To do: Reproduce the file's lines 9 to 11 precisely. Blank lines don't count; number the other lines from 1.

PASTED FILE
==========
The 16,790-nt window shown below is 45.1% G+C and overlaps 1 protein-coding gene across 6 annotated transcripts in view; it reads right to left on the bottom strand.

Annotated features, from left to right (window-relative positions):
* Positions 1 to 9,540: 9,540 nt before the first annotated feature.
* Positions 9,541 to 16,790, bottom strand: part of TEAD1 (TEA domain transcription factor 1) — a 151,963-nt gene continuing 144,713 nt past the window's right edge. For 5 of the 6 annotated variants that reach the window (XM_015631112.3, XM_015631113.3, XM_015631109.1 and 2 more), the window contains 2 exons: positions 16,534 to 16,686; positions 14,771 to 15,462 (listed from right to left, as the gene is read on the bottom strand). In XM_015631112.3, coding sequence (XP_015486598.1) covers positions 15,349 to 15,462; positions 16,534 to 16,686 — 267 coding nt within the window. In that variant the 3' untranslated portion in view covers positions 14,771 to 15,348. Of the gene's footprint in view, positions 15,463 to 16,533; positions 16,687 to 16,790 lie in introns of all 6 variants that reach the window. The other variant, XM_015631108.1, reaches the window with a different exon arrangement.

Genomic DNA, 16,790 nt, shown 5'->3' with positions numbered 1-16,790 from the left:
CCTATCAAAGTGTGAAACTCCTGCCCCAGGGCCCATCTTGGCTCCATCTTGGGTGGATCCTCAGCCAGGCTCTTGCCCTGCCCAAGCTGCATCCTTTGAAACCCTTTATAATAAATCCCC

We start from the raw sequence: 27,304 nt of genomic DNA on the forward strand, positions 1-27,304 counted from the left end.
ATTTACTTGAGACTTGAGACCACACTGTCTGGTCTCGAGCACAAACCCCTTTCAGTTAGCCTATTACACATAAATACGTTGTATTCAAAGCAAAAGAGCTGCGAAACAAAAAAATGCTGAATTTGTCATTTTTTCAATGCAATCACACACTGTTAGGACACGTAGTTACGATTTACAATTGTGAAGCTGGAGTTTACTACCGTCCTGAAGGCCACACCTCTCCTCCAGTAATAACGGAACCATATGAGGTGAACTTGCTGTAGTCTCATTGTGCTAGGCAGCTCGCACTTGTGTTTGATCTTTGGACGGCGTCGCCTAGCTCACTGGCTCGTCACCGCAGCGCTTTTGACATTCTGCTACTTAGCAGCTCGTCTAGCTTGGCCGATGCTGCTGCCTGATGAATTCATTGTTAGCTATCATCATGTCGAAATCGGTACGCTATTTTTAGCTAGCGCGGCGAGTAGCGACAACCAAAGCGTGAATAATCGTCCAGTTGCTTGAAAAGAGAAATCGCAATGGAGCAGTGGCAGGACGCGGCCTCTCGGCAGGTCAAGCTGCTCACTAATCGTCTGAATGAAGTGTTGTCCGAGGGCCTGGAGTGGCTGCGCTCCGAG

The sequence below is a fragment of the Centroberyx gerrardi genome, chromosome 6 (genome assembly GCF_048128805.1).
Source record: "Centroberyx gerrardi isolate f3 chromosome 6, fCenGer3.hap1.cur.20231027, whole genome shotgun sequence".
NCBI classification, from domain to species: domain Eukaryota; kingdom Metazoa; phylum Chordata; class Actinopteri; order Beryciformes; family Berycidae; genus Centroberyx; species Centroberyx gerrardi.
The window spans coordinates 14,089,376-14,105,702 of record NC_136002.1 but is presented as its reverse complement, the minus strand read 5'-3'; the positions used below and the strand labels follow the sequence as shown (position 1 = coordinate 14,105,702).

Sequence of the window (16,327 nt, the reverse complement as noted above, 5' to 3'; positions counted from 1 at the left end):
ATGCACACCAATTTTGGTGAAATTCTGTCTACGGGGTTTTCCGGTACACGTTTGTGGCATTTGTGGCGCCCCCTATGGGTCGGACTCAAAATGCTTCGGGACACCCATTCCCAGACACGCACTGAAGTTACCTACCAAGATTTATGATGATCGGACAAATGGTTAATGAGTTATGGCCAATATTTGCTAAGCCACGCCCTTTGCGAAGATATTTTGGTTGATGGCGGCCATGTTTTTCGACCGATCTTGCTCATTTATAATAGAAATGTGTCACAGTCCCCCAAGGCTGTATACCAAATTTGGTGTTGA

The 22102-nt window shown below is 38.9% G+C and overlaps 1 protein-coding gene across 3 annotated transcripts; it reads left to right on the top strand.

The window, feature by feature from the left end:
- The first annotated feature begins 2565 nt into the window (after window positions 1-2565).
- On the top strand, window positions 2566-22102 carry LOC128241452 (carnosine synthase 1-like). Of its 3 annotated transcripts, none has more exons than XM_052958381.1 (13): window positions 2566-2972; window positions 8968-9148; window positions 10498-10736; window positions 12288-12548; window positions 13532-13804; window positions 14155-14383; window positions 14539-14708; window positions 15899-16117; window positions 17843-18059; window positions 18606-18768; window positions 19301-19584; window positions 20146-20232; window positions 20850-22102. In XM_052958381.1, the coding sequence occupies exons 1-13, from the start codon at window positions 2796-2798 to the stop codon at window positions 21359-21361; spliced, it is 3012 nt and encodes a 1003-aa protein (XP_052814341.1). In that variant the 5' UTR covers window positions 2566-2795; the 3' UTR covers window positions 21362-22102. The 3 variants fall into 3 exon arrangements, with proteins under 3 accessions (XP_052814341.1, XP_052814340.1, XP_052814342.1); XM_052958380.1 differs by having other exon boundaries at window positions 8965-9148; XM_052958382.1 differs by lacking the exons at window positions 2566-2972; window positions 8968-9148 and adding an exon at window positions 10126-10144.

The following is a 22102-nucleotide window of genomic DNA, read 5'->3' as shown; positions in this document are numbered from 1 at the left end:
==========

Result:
The sequence below is a fragment of the Centroberyx gerrardi genome, chromosome 6 (genome assembly GCF_048128805.1).
Source record: "Centroberyx gerrardi isolate f3 chromosome 6, fCenGer3.hap1.cur.20231027, whole genome shotgun sequence".
NCBI classification, from domain to species: domain Eukaryota; kingdom Metazoa; phylum Chordata; class Actinopteri; order Beryciformes; family Berycidae; genus Centroberyx; species Centroberyx gerrardi.